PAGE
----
Cigar Smoking Guide

Cigar smoking is a culture in itself and to enjoy the most from your cigar, you must know how to cut, light and finally, smoke a cigar.

Choosing a Cigar

When purchasing a cigar, either from a tobacco shop or an online store, there are certain things you should keep in mind:

The length and diameter of the cigar is related to the intensity of the cigar. So if you’re a novice cigar smoker, then you may want a longer, thinner cigar (with cooler smoke) rather than a small stubby one, which may make you cough some.

Verify the quality of the cigar by squeezing it slightly to make sure there are no lumps in the it, and check to ensure that the tobacco at the end of it is not discolored. Also, avoid purchasing cigars with discolored wrappers.

Remember that if you’re purchasing cigars in the United States, you’d be hard-pressed to find Cuban cigars, which is too bad, as these are top quality stogies.

But lucky for you, we teamed up with several online retailers that can sell you even those hard to get cigars. You can find a list of those retailers in our cigar resources section.

Cigar types

Although cigars are broken down into groups, depending on where they’re made and the tobacco leaves used, here are several categories of cigars classified by their shape and size.

Churchill
Measures 7 inches by 47-ring gauge (refers to the measurement for the diameter of a cigar). Named after Winston Churchill himself, who made the cigar one of his trademarks.

Corona
Measures 6 inches by 42-ring gauge. The standard by which other cigars are manufactured, the corona has an open foot (the end you light) and a closed head (the end you smoke), which is usually rounded.

Pyramid
Has a pointed, closed head.

Robusto
5 inches by 50-ring gauge.

Torpedo
Has a pointed head, closed foot and a bulge in the middle.

Panatelas
At 7 inches by 38-ring gauge, these are usually longer and thinner than coronas.

Culebras
Three Panatelas braided together to form one cigar.

Diademas
8 inches or longer, this large cigar usually has an open foot.

Perfecto
Similar to the torpedo, except that it has two closed ends with a bulge in the middle. A rounder cigar.

Cutting your cigar

The aim of cutting the cap on the head of the cigar: To create enough of an opening to smoke the cigar comfortably, while maintaining the original shape of the cigar. So how is this done? No, biting the cigar is not a cutting method. Not only is this ineffective since your teeth are not real cutting tools, but you will look nothing like an aficionado while you’re spitting out the leftover tobacco in your mouth.

Straight cut (most recommended): Use a cigar accessory like a single-bladed cigar cutter to horizontally slice off the head in one quick “chop” (a la guillotine). With this single, swift motion, you lessen the probability of tearing the cigar’s wrapper.

Before cutting, bring the blade down towards the cigar — just enough to tap the cigar — to ensure that your blade is positioned properly and aiming at the right spot on the cigar. The bull’s eye is right where the cap of the cigar meets the wrapper, leaving sufficient space to ensure that enough of the cap is left surrounding the wrapper, preventing it from falling off.

With a double-bladed cutter, chances of making a clean cut are increased and you’re less likely to tear the wrapper with the blade, since the cigar is being cut from both sides simultaneously.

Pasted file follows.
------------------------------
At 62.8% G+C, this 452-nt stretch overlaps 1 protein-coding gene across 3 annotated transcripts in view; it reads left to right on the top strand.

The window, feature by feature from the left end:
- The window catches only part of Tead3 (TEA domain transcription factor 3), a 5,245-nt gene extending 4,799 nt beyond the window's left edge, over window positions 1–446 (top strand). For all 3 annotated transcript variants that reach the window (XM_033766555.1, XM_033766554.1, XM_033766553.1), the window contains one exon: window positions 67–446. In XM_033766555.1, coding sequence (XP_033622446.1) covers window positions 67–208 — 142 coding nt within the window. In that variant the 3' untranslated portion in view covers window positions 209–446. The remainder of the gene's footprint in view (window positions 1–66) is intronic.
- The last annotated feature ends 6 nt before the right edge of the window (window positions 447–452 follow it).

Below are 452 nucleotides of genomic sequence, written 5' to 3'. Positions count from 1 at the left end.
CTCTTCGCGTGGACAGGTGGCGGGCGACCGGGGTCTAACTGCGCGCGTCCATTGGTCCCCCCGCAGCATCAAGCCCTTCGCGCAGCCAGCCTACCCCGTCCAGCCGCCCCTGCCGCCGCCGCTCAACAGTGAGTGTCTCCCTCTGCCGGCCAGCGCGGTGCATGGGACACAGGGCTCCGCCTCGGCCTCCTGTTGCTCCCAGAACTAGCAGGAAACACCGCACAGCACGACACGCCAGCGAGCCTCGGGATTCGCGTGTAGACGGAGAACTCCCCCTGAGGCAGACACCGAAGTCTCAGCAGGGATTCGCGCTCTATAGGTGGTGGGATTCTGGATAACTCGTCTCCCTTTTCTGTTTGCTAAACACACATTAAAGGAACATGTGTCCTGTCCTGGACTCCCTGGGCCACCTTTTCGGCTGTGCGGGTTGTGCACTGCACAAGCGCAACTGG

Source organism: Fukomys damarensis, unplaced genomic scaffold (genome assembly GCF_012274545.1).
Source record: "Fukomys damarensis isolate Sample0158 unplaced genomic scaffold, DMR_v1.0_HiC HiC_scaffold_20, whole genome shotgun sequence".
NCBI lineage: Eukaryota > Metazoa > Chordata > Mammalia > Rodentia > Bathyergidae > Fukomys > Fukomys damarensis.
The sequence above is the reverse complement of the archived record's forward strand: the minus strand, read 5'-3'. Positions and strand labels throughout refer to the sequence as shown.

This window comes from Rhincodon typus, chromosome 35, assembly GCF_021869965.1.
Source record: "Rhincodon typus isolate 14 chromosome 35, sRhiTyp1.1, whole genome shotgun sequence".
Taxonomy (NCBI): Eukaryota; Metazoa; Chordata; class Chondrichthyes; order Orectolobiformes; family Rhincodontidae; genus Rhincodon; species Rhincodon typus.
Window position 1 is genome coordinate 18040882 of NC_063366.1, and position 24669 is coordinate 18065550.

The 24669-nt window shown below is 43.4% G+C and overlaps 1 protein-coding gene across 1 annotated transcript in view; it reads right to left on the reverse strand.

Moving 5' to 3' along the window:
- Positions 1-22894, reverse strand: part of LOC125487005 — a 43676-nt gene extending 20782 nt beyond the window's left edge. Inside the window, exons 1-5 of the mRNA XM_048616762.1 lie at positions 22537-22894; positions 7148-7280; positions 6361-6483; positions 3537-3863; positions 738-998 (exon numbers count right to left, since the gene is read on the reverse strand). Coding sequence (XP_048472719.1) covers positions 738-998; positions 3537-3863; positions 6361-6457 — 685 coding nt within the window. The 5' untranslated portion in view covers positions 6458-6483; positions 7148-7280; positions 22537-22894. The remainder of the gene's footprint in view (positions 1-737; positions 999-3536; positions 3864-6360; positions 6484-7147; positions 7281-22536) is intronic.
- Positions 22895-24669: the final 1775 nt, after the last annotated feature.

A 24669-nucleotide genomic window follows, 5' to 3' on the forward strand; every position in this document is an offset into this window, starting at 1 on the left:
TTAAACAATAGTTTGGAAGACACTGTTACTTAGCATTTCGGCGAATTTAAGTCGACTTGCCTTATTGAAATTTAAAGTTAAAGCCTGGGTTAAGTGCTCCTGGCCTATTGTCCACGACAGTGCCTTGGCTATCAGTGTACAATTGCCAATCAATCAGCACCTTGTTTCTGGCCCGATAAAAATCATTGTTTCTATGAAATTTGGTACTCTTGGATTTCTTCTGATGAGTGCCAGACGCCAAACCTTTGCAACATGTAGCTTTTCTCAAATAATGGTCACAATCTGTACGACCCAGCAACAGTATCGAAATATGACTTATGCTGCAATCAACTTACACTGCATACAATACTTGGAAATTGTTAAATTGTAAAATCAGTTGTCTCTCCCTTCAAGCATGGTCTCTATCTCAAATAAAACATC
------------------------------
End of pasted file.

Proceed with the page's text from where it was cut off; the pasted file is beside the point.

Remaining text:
Another suggested method of cutting the cigar is laying the cutter flat on the table, and then placing the cigar flush against the table, through the cutter.

Lighting your cigar

Now that your cigar is cut, all that’s left is to light it. Great, blaze that bad boy up… Wait, as with everything in cigars it’s not that easy. I know, I know, it’s worth it though. So the general consensus  is:  When lighting a cigar, if an actual flame touches the cigar it will become to hot, and could spoil the cigar.

You want to remember to light the entire end of the cigar evenly. The easiest way to do this is to light it while looking at it. Take it from your mouth and light it out in front of you, where you can see it. Once it looks like it’s lit evenly, take a couple puffs on it. Then check your light job again.  If it is still uneven, the best way to even out the burn is to rotate the cigar while lighting it. Once you have a even burn on your cigar it is time to sit back, open a tasty beverage and enjoy your smoke, because let’s be honest, it’s been kind of a pain in the ass to get here.

If you must use matches, use longer ones. Short matches make it hard to light a cigar, especially on the first couple of attempts. Try to find matches without sulfur or wait at least until the sulfur burns away.

Smoking your cigar

Proper etiquette calls for removing the band at some point whilst smoking the cigar. The reason you need to keep it there before smoking it is to prevent the tobacco from tearing, but once the cigar’s lit, you don’t need the band anymore. Enjoy and savor the stogie, but do not inhale! After 12 puffs or so, remove the band, which will probably be falling off on its own thanks to the heat.

So sit back with your cigar in one hand and a glass of port, cognac, bourbon/scotch, or wine (preferably Cabarnet Sauvignon or Mourvedre) in the other. Before you know it, you’ll be discussing humidors and habanos all night long. There is never any need to stub out a cigar, which most simply don’t know or forget. Just lay it to rest when it has served its purpose. It will go out quickly all by itself. Let it die with dignity.